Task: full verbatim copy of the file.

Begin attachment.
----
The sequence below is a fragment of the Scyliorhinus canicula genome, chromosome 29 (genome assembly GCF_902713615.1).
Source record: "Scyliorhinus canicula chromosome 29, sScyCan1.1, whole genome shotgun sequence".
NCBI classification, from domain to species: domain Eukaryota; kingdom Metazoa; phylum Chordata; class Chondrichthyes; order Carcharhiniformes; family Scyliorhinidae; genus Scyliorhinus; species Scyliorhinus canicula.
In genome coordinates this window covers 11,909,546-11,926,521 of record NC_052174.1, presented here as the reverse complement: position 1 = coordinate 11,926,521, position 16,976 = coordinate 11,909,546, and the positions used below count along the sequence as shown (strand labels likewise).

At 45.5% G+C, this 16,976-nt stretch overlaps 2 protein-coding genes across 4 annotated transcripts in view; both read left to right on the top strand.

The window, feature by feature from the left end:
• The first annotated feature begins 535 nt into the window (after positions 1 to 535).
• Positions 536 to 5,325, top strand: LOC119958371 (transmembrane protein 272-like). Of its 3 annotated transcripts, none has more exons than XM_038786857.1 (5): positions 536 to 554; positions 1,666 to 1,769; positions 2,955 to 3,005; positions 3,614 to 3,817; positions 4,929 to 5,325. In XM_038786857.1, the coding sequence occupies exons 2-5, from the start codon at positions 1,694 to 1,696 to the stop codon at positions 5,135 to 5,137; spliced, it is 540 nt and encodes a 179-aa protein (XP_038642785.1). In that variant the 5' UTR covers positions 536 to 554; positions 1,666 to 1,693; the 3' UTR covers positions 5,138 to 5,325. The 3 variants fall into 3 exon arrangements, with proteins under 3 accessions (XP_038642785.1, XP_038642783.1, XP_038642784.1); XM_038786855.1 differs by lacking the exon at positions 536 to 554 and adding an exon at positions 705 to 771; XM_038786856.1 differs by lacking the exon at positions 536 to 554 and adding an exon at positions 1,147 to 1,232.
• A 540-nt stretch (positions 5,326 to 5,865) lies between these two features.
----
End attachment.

The sequence below is a fragment of the Scyliorhinus canicula genome, chromosome 29 (genome assembly GCF_902713615.1).
Source record: "Scyliorhinus canicula chromosome 29, sScyCan1.1, whole genome shotgun sequence".
NCBI classification, from domain to species: domain Eukaryota; kingdom Metazoa; phylum Chordata; class Chondrichthyes; order Carcharhiniformes; family Scyliorhinidae; genus Scyliorhinus; species Scyliorhinus canicula.
In genome coordinates this window covers 11,909,546-11,926,521 of record NC_052174.1, presented here as the reverse complement: position 1 = coordinate 11,926,521, position 16,976 = coordinate 11,909,546, and the positions used below count along the sequence as shown (strand labels likewise).

At 45.5% G+C, this 16,976-nt stretch overlaps 2 protein-coding genes across 4 annotated transcripts in view; both read left to right on the top strand.

The window, feature by feature from the left end:
• The first annotated feature begins 535 nt into the window (after positions 1 to 535).
• Positions 536 to 5,325, top strand: LOC119958371 (transmembrane protein 272-like). Of its 3 annotated transcripts, none has more exons than XM_038786857.1 (5): positions 536 to 554; positions 1,666 to 1,769; positions 2,955 to 3,005; positions 3,614 to 3,817; positions 4,929 to 5,325. In XM_038786857.1, the coding sequence occupies exons 2-5, from the start codon at positions 1,694 to 1,696 to the stop codon at positions 5,135 to 5,137; spliced, it is 540 nt and encodes a 179-aa protein (XP_038642785.1). In that variant the 5' UTR covers positions 536 to 554; positions 1,666 to 1,693; the 3' UTR covers positions 5,138 to 5,325. The 3 variants fall into 3 exon arrangements, with proteins under 3 accessions (XP_038642785.1, XP_038642783.1, XP_038642784.1); XM_038786855.1 differs by lacking the exon at positions 536 to 554 and adding an exon at positions 705 to 771; XM_038786856.1 differs by lacking the exon at positions 536 to 554 and adding an exon at positions 1,147 to 1,232.
• A 540-nt stretch (positions 5,326 to 5,865) lies between these two features.